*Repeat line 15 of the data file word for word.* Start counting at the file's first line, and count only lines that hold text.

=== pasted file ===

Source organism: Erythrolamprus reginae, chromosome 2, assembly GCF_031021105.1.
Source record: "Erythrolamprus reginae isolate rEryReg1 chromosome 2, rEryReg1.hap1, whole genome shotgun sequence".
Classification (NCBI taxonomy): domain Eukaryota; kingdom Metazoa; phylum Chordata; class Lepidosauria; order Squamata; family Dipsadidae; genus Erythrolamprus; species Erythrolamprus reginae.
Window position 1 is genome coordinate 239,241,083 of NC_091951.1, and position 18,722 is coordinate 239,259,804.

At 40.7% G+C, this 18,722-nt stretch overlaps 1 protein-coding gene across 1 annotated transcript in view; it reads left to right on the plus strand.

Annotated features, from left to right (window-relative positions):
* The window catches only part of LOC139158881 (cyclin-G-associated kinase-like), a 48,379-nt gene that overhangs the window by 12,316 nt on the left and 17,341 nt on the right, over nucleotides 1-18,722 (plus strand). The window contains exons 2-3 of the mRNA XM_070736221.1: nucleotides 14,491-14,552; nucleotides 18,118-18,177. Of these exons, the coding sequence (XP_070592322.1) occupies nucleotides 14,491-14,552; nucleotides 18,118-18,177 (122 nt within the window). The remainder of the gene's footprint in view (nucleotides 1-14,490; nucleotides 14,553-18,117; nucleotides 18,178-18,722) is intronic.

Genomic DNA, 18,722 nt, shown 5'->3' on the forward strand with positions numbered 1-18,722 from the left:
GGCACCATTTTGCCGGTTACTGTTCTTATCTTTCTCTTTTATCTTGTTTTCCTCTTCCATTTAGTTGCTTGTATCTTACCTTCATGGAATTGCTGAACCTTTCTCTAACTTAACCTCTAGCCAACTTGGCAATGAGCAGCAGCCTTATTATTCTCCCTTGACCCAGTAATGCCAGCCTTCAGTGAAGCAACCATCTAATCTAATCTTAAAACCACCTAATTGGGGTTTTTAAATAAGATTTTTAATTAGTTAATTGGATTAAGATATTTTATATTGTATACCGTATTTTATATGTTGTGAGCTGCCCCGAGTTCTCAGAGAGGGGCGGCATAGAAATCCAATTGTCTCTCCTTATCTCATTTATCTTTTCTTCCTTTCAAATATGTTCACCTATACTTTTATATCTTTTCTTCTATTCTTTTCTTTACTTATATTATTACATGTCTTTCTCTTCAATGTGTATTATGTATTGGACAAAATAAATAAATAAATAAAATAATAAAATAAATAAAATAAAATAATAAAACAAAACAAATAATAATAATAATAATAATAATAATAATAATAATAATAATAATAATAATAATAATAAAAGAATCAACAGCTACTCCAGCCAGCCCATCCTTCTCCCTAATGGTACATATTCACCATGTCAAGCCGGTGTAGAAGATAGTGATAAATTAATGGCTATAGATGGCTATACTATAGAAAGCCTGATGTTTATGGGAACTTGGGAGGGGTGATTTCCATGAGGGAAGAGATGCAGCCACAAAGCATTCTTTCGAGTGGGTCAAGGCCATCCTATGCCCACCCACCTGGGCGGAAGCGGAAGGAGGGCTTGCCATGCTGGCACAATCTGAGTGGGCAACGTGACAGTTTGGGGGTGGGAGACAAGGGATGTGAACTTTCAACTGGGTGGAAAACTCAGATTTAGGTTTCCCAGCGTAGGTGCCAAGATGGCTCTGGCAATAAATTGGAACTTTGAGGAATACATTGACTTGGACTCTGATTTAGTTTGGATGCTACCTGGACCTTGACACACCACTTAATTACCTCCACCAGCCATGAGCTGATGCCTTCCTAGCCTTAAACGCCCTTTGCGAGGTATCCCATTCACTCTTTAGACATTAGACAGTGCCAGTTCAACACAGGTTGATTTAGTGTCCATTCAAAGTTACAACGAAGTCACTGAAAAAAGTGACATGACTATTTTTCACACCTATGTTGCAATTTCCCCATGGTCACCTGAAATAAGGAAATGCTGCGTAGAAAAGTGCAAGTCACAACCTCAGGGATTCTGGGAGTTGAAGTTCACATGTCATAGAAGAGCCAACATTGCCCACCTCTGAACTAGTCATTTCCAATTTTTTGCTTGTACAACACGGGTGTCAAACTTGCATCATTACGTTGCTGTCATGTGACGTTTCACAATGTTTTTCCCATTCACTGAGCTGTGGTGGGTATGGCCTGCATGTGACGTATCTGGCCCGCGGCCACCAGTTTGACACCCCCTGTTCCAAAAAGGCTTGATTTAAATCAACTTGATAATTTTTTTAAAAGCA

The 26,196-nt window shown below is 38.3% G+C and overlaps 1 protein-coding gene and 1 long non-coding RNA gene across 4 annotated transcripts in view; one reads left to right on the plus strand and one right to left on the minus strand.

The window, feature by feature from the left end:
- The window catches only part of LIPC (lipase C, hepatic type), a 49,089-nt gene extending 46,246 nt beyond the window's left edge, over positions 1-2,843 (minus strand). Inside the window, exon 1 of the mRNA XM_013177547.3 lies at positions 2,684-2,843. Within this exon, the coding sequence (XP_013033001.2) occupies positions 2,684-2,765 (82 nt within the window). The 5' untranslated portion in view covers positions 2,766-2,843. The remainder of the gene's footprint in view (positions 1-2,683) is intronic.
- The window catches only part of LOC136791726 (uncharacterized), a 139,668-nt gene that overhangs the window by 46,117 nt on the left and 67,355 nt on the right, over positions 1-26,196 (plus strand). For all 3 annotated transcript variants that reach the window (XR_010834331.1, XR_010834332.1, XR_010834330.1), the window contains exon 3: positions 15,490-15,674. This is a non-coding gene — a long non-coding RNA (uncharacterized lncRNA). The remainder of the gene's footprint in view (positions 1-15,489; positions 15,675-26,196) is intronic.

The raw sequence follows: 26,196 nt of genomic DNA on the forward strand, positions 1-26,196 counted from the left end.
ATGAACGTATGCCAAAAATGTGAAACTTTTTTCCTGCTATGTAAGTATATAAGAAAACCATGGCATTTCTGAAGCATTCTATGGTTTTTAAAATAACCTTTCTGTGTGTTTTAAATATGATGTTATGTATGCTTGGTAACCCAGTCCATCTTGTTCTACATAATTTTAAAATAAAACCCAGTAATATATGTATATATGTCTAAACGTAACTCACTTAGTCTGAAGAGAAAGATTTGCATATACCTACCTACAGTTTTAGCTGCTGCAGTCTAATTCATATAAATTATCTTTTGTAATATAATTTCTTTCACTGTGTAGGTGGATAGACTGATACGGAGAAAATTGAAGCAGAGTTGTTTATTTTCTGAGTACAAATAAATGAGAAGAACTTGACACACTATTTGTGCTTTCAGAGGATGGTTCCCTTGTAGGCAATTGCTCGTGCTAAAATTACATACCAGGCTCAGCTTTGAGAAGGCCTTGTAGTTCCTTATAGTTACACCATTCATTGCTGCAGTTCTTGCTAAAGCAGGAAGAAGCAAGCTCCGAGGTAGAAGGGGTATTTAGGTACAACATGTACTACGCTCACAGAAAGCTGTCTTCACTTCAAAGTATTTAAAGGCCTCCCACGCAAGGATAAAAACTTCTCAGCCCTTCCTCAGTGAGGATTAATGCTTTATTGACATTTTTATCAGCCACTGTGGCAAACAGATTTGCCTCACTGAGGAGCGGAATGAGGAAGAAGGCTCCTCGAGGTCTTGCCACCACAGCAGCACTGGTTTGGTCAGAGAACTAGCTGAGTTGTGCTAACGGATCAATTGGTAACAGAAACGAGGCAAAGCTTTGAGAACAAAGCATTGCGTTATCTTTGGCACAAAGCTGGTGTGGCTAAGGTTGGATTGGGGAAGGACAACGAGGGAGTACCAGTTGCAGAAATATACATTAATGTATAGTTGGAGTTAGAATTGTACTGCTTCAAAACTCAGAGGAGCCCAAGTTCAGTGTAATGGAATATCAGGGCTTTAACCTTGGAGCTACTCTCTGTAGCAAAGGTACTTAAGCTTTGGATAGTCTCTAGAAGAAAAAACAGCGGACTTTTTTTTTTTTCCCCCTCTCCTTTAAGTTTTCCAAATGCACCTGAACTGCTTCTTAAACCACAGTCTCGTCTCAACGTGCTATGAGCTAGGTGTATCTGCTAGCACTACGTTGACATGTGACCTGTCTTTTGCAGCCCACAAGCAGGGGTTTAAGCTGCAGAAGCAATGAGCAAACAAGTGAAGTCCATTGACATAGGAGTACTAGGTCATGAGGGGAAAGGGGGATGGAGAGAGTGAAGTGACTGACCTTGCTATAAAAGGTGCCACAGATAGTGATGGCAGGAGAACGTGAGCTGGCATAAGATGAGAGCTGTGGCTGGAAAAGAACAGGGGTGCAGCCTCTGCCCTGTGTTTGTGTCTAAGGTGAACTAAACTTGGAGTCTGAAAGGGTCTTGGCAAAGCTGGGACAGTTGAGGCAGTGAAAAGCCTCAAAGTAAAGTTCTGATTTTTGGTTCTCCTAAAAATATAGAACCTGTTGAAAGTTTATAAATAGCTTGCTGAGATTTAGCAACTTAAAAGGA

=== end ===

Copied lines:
ATGAACGTATGCCAAAAATGTGAAACTTTTTTCCTGCTATGTAAGTATATAAGAAAACCATGGCATTTCTGAAGCATTCTATGGTTTTTAAAATAACCTTTCTGTGTGTTTTAAATATGATGTTATGTATGCTTGGTAACCCAGTCCATCTTGTTCTACATAATTTTAAAATAAAACCCAGTAATATATGTATATATGTCTAAACGTAACTCACTTAGTCTGAAGAGAAAGATTTGCATATACCTACCTACAGTTTTAGCTGCTGCAGTCTAATTCATATAAATTATCTTTTGTAATATAATTTCTTTCACTGTGTAGGTGGATAGACTGATACGGAGAAAATTGAAGCAGAGTTGTTTATTTTCTGAGTACAAATAAATGAGAAGAACTTGACACACTATTTGTGCTTTCAGAGGATGGTTCCCTTGTAGGCAATTGCTCGTGCTAAAATTACATACCAGGCTCAGCTTTGAGAAGGCCTTGTAGTTCCTTATAGTTACACCATTCATTGCTGCAGTTCTTGCTAAAGCAGGAAGAAGCAAGCTCCGAGGTAGAAGGGGTATTTAGGTACAACATGTACTACGCTCACAGAAAGCTGTCTTCACTTCAAAGTATTTAAAGGCCTCCCACGCAAGGATAAAAACTTCTCAGCCCTTCCTCAGTGAGGATTAATGCTTTATTGACATTTTTATCAGCCACTGTGGCAAACAGATTTGCCTCACTGAGGAGCGGAATGAGGAAGAAGGCTCCTCGAGGTCTTGCCACCACAGCAGCACTGGTTTGGTCAGAGAACTAGCTGAGTTGTGCTAACGGATCAATTGGTAACAGAAACGAGGCAAAGCTTTGAGAACAAAGCATTGCGTTATCTTTGGCACAAAGCTGGTGTGGCTAAGGTTGGATTGGGGAAGGACAACGAGGGAGTACCAGTTGCAGAAATATACATTAATGTATAGTTGGAGTTAGAATTGTACTGCTTCAAAACTCAGAGGAGCCCAAGTTCAGTGTAATGGAATATCAGGGCTTTAACCTTGGAGCTACTCTCTGTAGCAAAGGTACTTAAGCTTTGGATAGTCTCTAGAAGAAAAAACAGCGGACTTTTTTTTTTTTCCCCCTCTCCTTTAAGTTTTCCAAATGCACCTGAACTGCTTCTTAAACCACAGTCTCGTCTCAACGTGCTATGAGCTAGGTGTATCTGCTAGCACTACGTTGACATGTGACCTGTCTTTTGCAGCCCACAAGCAGGGGTTTAAGCTGCAGAAGCAATGAGCAAACAAGTGAAGTCCATTGACATAGGAGTACTAGGTCATGAGGGGAAAGGGGGATGGAGAGAGTGAAGTGACTGACCTTGCTATAAAAGGTGCCACAGATAGTGATGGCAGGAGAACGTGAGCTGGCATAAGATGAGAGCTGTGGCTGGAAAAGAACAGGGGTGCAGCCTCTGCCCTGTGTTTGTGTCTAAGGTGAACTAAACTTGGAGTCTGAAAGGGTCTTGGCAAAGCTGGGACAGTTGAGGCAGTGAAAAGCCTCAAAGTAAAGTTCTGATTTTTGGTTCTCCTAAAAATATAGAACCTGTTGAAAGTTTATAAATAGCTTGCTGAGATTTAGCAACTTAAAAGGA